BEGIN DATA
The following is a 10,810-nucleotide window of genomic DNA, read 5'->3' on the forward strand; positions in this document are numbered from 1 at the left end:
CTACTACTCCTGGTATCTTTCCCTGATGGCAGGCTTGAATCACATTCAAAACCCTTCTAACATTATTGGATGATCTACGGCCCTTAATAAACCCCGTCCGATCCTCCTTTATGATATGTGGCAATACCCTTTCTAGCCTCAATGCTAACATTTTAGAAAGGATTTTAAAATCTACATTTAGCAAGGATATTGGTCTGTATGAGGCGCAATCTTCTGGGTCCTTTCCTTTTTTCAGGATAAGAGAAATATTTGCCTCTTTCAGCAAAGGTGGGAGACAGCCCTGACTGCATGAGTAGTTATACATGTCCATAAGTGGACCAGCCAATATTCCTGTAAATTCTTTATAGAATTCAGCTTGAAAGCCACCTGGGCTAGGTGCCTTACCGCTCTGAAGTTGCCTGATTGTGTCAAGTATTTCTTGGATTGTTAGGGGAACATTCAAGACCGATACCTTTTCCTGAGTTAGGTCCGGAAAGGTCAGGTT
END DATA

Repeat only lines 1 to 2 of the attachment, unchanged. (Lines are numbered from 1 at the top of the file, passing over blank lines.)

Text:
The following is a 10,810-nucleotide window of genomic DNA, read 5'->3' on the forward strand; positions in this document are numbered from 1 at the left end:
CTACTACTCCTGGTATCTTTCCCTGATGGCAGGCTTGAATCACATTCAAAACCCTTCTAACATTATTGGATGATCTACGGCCCTTAATAAACCCCGTCCGATCCTCCTTTATGATATGTGGCAATACCCTTTCTAGCCTCAATGCTAACATTTTAGAAAGGATTTTAAAATCTACATTTAGCAAGGATATTGGTCTGTATGAGGCGCAATCTTCTGGGTCCTTTCCTTTTTTCAGGATAAGAGAAATATTTGCCTCTTTCAGCAAAGGTGGGAGACAGCCCTGACTGCATGAGTAGTTATACATGTCCATAAGTGGACCAGCCAATATTCCTGTAAATTCTTTATAGAATTCAGCTTGAAAGCCACCTGGGCTAGGTGCCTTACCGCTCTGAAGTTGCCTGATTGTGTCAAGTATTTCTTGGATTGTTAGGGGAACATTCAAGACCGATACCTTTTCCTGAGTTAGGTCCGGAAAGGTCAGGTT